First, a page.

Though Lars von Trier’s Antichrist only arrives in American theaters this week, the film’s already been infamous for months, owing partially to a scene in which (spoiler alert!) acts of near-unwatchable savagery are committed on Willem Dafoe’s genitals (by Charlotte Gainsbourg, who later treats her own sex organs with similar discourtesy). To hear the booing audience at the film’s Cannes premiere, though, you’d think they’d never before seen a vividly depicted on-screen castration — of which movie history is richly full! Herewith, Vulture’s (NOT SAFE FOR WORK) photo slideshow of the Ten Most Brutalized Wangs in Cinema. (Not for the squeamish, obviously!)
In this year’s critically controversial Cannes sensation, Willem Dafoe’s genitals are smashed with a block of wood and masturbated by Charlotte Gainsbourg until he ejaculates blood (yes, this is seen in close-up). Lars von Trier hasn’t inflicted this much abuse on a nut since he made Dancer in the Dark
The tragic zippering mishap that befalls Ben Stiller’s prom-bound doodle in the Farrelly’s blockbuster remains mainstream comedy’s grisliest-ever penis injury. “Is it the frank or the beans?” asks his date’s stepfather. We’ve seen Mary on Blu-ray and we’re still not really sure.
Inspired by gruesome images of the Vietnam War and a Swedish folk tale that was also the inspiration for Ingmar Bergman’s bleak The Virgin Spring, Wes Craven’s Last House was groundbreakingly vicious. In this sick scene, the mother of a gang-raped, tortured teen takes revenge by taking one gang member’s member into her mouth and chomping down hard. What she does later with a chainsaw is mild by comparison.
Alejandro Jodorowsky’s beautiful 1989 film about a Mexican criminal whose hands do his psychotic, armless mother’s bidding is a weirdo masterpiece that’s all about creative slicing, slashing, and chopping. And despite the film’s profusion of knives, swords, daggers, and other cutting implements, when it came time for our hero’s philandering, knife-throwing father to be subjected to some marital justice, a bottle of acid was the order of the day.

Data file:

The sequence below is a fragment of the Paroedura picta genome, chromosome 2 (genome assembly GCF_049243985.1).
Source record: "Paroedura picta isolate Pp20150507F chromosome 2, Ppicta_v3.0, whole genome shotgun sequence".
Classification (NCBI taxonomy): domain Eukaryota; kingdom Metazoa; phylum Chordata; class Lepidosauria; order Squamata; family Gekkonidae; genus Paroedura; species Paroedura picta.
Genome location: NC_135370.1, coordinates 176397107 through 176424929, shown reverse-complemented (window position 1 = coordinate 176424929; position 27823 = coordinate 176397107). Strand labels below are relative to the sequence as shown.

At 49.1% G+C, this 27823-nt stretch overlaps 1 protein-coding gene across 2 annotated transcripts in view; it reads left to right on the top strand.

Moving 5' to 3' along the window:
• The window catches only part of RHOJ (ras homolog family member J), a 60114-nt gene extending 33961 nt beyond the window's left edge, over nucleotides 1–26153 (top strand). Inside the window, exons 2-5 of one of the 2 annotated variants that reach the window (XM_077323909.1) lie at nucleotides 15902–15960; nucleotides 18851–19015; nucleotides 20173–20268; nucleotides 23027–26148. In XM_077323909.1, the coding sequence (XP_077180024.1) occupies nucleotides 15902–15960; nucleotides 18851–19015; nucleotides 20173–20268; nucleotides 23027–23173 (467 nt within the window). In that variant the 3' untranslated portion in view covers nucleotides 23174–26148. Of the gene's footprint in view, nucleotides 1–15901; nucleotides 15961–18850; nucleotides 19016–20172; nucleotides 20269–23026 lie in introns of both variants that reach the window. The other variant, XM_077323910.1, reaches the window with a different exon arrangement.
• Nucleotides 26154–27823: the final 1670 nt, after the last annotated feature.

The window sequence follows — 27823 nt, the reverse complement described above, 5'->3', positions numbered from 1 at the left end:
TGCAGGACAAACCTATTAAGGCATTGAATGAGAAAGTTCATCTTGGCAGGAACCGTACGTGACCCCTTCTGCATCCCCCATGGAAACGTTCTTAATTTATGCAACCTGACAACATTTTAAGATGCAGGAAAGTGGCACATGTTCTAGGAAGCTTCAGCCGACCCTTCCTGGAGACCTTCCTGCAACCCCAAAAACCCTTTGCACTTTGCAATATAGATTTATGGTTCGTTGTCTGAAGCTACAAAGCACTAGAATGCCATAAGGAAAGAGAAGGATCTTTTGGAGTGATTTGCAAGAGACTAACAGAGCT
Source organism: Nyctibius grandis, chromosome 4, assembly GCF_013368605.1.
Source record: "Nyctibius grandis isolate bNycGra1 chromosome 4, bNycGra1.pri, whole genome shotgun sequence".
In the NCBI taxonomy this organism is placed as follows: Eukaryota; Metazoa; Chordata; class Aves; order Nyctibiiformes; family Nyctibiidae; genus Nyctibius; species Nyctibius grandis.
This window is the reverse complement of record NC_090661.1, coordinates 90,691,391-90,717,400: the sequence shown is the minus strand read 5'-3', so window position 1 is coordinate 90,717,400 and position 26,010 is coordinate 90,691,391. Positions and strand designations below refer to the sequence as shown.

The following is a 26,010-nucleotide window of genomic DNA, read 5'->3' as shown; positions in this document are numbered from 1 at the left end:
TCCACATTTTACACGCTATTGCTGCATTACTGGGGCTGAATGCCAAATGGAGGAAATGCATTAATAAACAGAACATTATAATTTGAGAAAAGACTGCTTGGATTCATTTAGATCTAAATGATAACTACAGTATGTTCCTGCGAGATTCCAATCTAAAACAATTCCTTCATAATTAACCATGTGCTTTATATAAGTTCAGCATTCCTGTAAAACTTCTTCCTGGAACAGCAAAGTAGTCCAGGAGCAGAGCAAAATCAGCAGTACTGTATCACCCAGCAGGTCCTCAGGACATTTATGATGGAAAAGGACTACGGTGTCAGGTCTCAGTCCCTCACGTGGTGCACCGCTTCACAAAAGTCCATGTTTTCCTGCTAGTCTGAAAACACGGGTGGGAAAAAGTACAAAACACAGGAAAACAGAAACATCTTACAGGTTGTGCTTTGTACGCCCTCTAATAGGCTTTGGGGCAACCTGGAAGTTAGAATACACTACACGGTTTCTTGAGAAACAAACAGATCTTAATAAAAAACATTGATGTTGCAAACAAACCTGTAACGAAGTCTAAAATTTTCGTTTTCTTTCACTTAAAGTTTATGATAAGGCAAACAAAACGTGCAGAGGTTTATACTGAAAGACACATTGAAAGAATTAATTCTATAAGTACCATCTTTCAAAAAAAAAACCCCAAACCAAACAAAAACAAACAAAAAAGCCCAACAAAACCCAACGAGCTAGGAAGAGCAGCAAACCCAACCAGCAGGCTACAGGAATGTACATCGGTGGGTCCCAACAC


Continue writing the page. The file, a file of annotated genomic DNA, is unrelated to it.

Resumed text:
Based, terrifyingly, on a real-life incident
, Nagisa Oshima’s still-controversial drama (about a hotel maid sexually obsessed with her employer) featured unsimulated acts of increasingly intense coitus. Mercifully, he faked the film’s final scene — in which the hotelier dies during a bout of erotic asphyxiation and the maid severs his penis — but that doesn’t make it any less scarring.
Some would say Party Boy was only asking for trouble when he dressed his penis up like a mouse and let Johnny Knoxville dangle it on a string it near the mouth of an unfed snake. Even so, not much could’ve prepared audiences for the inevitable chomp (especially because it happened only four minutes into the movie).
Speaking of rodent-involving genitalia lacerations!: Not only is Re-Animator 3’s unlucky wang bitten off a zombie by another zombie during a coerced act of fellatio, it’s also spit out near a zombified rat who engages the dismembered member in an actual kung-fu battle. At least it fights back, we suppose.
“He’s been castrated! His penis is GONE!” What does it say about John Waters’s Pink Flamingos that its emasculation scene (Wikipedia informs us that this is the correct word to use, not castration), which ended with a dog carrying off the wang in question, isn’t even close to being the most shocking thing in the film?
Seen by many as the ne plus ultra of seventies exploitation cinema, this demented rape-and-revenge fantasy gave us plenty of graphic violence. But not, strangely enough, during the film’s infamous castration scene. This time, director Meir Zarchi somehow found it in him to pull back a bit, letting a cloud of blood in a bathtub do the dirty work — resulting in the one effective moment of subtlety (if it could be called that) in this otherwise delirious trashfest.
Director Marco Ferreri’s demented take on the battle of the sexes, which Vincent Canby once hilariously called “a film that only a very sophisticated society could support,” is probably the only movie in which a man lops off his manhood (with an electric carving knife, no less) to prove a point. The man in question here is a slobbish but young Gerard Depardieu, an impulsive cad lost in a bourgeois world of empty convenience who has been accused by his feminist girlfriend, Ornella Muti, of being nothing without his sexuality. That the film gradually turns Depardieu’s loutish hedonist into a kind of tragic and symbolic figure makes us wonder if somewhere a young Lars von Trier was watching and taking notes.